Source: Dorothy Richardson, ‘Continuous Performance XI: Slow Motion’, Close Up vol. II no. 6, June 1928, pp. 54-58
Text: No one who heard the hysterical laughter that greeted the first slow-motion pictures can fail to be struck by the quiet bearing of the average audience of today when confronted by these strange transformations. And were it not for a haunting suspicion of the part played by mere familiarity with the spectacle, it would be possible to claim this change of attitude as the surest direct evidence of the educative power of the film. But if familiarity alone is responsible for the change, then that dreadful laughter, coming after years of experience of what the film can do, must stand, a mocking mark of interrogation over against the articles of our faith. Yet since there is other evidence, and particularly the mass of evidence accumulated in the minds of those who have experience of the evolution of single local audiences in regard to “the pictures”, to confirm that faith, we may take courage to assume that from the first, behind the laughter, recognition was there and has grown. If now it is present, it was there from the first, for without its work there would be no second seeing. Each seeing would have been a first and the laughter would have continued.
And yet, recalling that first revelation, doubt creeps in on behalf of just this one of the many offerings of the film. Can anyone forget the revelation, the two revelations, of beauty upon the screen and the beast confronting it? Has that particular beauty conquered the beast, become a joy forever, or just passed into nothingness? Indeed it is difficult to say. For there must have been incidents. Indignant people must have hushed the gigglers. Sensitive people must have cried out in ecstatic appreciation and produced wonder that upon the next opportunity turned to attention hopeful of discovering the hidden charm.
Experience gathered in one small local cinema would hopefully suggest that the first laughter for the first slow-motion picture is partly to be credited to the nature of the movement and the manner in which it was offered. For it was a picture of runners at close quarters to each other upon the last lap of a mile race. The three figures, first shown moving at normal pace were in desperate competition, agonised heads thrown back, open mouths agasp at the last effort for supremacy; not a pleasing exhibition. It flashed away and a caption spoke: “Now see what our slow-motion camera can do”, an invitation to watch a conjuring trick, preparation for something that was to impress by its cleverness. And it is possible that if we had been shown stills of these men caught in the various attitudes born of their movement, beauty might clearly have emerged. But though it was there in the balanced movement of the athletes advancing as if though resistant air, there was also a sharp touch of the grotesque as these figures with arms arched, and rigid, air-clutching fingers, slowly, goose-steppingly lifted leaden limbs in shorts. The anxious faces, the air of infinite caution, were legitimately funny and the avalanche of laughter may be interpreted as joyous welcome for yet another revelation of the comic possibilities of the film.
The next slow-motion exhibition was of horses clearing a hedge and ditch in a steeple-chase, and throughout the majestic spectacle, from the moment the great beasts slowly rearing left the earth until again they lightly, as if weightlessly, touched it in descent, there was nothing that could even remotely appeal to the eye on the look-out for pretexts for mirth. But the laughter came, for the slowness, the anomaly. There were those no doubt who held breath in wonder and delight. But the result, regarding the audience as one person, was, as before, registration of a freakish incidental of the new entertainment.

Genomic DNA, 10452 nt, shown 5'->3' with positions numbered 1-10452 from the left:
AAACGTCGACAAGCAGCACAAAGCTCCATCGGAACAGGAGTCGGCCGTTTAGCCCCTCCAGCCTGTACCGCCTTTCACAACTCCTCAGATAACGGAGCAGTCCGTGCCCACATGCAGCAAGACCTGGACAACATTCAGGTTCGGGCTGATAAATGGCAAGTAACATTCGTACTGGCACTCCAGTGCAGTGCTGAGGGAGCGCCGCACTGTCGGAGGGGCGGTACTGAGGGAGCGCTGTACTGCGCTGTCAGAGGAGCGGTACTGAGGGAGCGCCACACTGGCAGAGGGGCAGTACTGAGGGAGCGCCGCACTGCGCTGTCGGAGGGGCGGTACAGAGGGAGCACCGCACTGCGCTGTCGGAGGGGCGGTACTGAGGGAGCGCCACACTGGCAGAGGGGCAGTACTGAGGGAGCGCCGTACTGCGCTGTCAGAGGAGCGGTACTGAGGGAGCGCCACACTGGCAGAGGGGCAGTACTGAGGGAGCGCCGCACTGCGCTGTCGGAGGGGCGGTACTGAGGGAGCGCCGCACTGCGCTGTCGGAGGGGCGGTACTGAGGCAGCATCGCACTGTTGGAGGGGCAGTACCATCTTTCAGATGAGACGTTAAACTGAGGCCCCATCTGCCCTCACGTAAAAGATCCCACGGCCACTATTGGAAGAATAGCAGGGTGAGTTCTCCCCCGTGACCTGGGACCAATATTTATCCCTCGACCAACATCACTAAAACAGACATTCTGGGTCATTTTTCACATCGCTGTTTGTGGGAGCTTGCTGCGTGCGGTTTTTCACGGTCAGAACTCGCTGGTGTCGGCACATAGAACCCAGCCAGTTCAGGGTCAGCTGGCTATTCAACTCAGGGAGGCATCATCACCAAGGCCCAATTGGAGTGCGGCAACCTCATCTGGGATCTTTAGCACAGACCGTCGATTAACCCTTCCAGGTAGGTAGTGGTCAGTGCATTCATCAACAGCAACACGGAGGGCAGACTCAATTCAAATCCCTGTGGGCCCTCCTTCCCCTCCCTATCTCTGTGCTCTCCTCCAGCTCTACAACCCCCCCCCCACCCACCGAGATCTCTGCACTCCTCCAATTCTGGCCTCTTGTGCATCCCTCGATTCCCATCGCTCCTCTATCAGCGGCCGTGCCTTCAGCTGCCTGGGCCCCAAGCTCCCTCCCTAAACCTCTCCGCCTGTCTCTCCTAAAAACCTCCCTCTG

The first slow of these early days that failed to precipitate either the avalanche of derision or the chorus of sniggers was of a man taking a high jump. And here perhaps all lesser emotions were submerged in that of stupefaction at the sheer marvel of the levitation. It was offered simply for what it was, Mr. Jones winning the high jump, without preparative suggestion. We saw Mr. Jones run and lightly leap and clear, and reach the ground in an athletic sprawl. And then again there were the high posts and the bar and the relatively small man held to earth by a pointed tee, who rose as if dreaming, slowly through the air upon which as he cleared the bar he lay sideways in repose, on his face the look of blissful concentration given in religious art to saints whose battles are won, indolently stretching one limb to slant downwards beyond the bar and bring its fellow following and the whole elastic body to move poised in the air upon the outstretched toe that sought and lightly found the earth. Perfect silence greeted this revelation of the miraculous commonplace. It won. Was bound to win. Its beauty and its wonder were imperious demands, overwhelming.
And the revelation bestowed by the ecstatic face, of the spirit withdrawn, within the body it was operating, to the point of perfect concentration, showing this business of athletic achievement as one with every kind of human achievement, with that of the thinker, the artist and the saint, is one of the most priceless offerings to date of the film considered as a vehicle for revealing to mankind that in man which is unbounded. If tomorrow every vestige of this new art were swept away save just one slow of a human body hoisting itself over a high bar; the film would not have existed in vain.
Comments: Dorothy Richardson (1873-1957) was a British modernist novelist. Through 1927-1933 she wrote a column, ‘Continuous Performance’ for the film art journal Close Up. The column concentrates on film audiences rather than the films themselves.
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